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California

Faces of Conservation: Jaymee Marty


California Grasslands

View a slideshow of the California grasslands.

"If you think about things a little differently, sometimes the answer’s right in front of you."

Jaymee Marty, lead scientist for the Central Valley and Mountains region

Jaymee Marty, lead scientist for the Central Valley and Mountains region, uses her scientific findings to solve real-world environmental challenges. She is a major in the Air Force Reserves and in her spare time is a marathon runner trying to qualify for the 2012 Olympic Trials.

I love grasslands. I love the open expanses, that huge canvas of a landscape. As a scientist, I want to answer fundamental questions about their conservation and restoration.

I’ve undertaken a 10-year study looking into the effects that cattle grazing has on vernal pool grasslands. These are seasonal wetlands found in California that support hundreds of plant and animal species.

Of Pools and Cows

I learned that grazing is important to maintaining the pools. Cattle grazing keeps the non-native grasses from crowding out the native plants and sucking up all the water in the pool. Non-grazed pools have a much shorter lifespan, significantly impacting the species that depend on them.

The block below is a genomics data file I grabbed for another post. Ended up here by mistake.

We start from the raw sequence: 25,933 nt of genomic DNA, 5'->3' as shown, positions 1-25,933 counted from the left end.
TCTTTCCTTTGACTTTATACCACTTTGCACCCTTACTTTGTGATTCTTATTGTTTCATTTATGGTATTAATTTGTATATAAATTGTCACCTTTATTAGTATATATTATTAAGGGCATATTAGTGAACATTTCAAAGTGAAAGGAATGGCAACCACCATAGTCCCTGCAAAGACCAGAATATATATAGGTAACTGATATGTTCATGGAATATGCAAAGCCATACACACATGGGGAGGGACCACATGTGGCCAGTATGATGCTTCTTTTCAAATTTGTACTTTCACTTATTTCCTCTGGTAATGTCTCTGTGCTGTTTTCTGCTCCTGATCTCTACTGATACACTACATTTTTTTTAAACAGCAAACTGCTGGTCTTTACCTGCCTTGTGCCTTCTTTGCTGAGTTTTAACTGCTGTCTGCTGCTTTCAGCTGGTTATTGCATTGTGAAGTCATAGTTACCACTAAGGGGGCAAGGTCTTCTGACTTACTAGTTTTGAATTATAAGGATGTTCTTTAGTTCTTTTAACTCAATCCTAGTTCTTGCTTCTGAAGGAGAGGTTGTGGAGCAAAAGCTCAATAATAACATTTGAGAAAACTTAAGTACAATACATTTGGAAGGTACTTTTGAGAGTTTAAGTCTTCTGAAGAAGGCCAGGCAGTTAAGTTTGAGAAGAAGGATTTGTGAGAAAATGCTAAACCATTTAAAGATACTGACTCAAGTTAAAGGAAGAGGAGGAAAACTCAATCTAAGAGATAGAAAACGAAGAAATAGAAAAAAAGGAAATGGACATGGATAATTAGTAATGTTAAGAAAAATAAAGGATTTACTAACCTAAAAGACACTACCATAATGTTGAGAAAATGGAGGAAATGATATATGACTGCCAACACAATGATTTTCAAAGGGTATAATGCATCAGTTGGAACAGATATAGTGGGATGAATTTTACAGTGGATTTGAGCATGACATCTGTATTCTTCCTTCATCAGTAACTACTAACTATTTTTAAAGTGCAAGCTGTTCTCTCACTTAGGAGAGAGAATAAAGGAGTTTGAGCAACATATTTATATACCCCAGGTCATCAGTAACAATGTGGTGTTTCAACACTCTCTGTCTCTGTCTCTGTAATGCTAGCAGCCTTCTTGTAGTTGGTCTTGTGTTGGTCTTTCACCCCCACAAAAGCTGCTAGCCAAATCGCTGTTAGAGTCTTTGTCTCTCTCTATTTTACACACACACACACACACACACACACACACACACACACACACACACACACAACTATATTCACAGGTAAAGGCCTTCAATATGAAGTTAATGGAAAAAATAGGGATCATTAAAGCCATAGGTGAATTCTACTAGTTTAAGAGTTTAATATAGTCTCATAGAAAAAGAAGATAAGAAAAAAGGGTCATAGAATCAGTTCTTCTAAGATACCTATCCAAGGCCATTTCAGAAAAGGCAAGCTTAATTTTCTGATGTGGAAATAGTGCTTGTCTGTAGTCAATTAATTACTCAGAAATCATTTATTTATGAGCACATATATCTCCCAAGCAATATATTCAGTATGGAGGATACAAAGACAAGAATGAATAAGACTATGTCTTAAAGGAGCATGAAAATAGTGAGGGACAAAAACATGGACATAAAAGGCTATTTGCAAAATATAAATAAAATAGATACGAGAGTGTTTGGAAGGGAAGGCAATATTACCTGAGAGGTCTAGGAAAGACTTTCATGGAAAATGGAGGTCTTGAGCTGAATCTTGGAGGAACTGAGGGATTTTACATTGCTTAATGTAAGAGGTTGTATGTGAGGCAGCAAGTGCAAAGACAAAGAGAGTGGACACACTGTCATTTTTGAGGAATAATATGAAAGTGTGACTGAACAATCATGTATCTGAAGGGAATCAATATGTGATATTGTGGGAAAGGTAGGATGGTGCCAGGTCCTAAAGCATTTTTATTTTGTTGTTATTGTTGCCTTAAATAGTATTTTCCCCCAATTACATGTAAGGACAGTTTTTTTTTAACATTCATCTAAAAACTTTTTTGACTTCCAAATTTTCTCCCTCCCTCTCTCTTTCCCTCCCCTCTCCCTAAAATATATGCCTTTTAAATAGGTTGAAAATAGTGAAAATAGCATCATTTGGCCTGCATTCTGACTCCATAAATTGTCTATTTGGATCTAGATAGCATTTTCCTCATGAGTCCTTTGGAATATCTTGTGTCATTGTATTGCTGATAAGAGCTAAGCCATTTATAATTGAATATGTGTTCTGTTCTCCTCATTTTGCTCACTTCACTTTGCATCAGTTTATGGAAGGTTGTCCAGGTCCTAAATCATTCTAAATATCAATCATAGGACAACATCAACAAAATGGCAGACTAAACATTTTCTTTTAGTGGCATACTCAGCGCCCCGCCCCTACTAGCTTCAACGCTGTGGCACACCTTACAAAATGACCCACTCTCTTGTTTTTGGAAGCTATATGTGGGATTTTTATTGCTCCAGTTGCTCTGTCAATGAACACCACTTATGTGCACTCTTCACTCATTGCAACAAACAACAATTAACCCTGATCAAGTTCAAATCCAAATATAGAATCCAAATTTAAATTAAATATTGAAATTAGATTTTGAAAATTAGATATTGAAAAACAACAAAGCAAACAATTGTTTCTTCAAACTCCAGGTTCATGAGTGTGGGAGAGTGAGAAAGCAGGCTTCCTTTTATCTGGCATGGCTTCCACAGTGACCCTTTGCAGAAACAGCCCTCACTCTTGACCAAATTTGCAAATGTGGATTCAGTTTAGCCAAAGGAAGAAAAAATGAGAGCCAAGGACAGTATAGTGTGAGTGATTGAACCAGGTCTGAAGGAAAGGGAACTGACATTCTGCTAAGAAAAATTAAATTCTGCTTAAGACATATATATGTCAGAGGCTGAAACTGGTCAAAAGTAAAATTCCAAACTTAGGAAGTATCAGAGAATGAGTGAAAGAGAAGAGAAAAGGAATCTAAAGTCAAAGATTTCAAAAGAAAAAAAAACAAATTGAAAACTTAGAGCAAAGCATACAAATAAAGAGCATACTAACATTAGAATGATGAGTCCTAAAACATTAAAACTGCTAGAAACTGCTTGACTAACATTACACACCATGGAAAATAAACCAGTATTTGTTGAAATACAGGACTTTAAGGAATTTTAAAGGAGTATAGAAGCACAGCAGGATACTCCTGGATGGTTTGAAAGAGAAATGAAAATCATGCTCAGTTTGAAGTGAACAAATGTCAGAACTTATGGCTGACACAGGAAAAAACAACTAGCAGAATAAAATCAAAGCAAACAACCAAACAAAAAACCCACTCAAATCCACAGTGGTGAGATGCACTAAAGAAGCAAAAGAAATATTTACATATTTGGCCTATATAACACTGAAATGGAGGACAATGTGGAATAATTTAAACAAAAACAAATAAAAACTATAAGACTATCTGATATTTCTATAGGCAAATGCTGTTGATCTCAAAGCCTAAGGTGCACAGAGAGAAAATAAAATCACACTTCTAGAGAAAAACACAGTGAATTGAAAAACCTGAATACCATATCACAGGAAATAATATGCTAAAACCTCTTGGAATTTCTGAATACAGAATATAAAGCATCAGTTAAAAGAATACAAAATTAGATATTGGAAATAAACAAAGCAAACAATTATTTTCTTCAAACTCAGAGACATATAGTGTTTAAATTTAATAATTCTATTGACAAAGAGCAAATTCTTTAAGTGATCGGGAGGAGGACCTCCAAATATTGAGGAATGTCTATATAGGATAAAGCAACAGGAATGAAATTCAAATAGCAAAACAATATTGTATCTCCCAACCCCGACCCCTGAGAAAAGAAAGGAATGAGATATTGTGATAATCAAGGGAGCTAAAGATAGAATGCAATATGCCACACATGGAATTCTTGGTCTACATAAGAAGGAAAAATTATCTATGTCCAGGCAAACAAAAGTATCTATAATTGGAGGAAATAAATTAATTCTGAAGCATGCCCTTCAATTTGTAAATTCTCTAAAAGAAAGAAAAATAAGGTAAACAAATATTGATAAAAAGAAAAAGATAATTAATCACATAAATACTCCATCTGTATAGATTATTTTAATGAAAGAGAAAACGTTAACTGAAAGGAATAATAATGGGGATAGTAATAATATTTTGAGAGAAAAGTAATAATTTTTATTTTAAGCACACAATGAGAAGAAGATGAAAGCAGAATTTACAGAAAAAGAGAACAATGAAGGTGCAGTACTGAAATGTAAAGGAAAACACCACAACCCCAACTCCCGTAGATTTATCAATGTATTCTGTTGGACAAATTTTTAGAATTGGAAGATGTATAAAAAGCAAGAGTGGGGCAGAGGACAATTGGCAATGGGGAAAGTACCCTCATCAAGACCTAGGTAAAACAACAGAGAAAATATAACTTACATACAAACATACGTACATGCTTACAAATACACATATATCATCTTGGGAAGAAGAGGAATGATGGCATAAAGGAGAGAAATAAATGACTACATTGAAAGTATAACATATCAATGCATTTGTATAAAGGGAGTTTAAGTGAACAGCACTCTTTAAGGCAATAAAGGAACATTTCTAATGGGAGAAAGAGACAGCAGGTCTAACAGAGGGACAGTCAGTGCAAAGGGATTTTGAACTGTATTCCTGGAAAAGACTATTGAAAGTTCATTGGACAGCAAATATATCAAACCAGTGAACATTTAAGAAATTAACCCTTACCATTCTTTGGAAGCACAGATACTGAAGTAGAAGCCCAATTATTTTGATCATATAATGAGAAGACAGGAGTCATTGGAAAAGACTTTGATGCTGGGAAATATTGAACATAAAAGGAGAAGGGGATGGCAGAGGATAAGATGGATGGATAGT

My research shows that we can have a profitable ranching economy and still maintain species biodiversity. It's changing the way people think about grasslands and cattle, and it’s changing public policy. The results marry conservation with traditional livelihoods. I care deeply about conserving nature. It’s why I do this job.

In for the Long Haul

Long-term monitoring like this is rare because grants typically have a three- to five-year lifespan, but because we have our own scientists at the Conservancy we can do this. Robust data like this is very powerful. I can really see what’s happening, and we can be better informed on how vernal pool grasslands will be affected by our changing climate.

What’s cool about the Conservancy is that we use the scientific method, asking a question and then seeking its answer, in everything we do. For instance, with climate change, we’ll ask the question, “How will this affect oak woodlands?” Then we'll go about answering that question. We’re constantly asking and finding answers.

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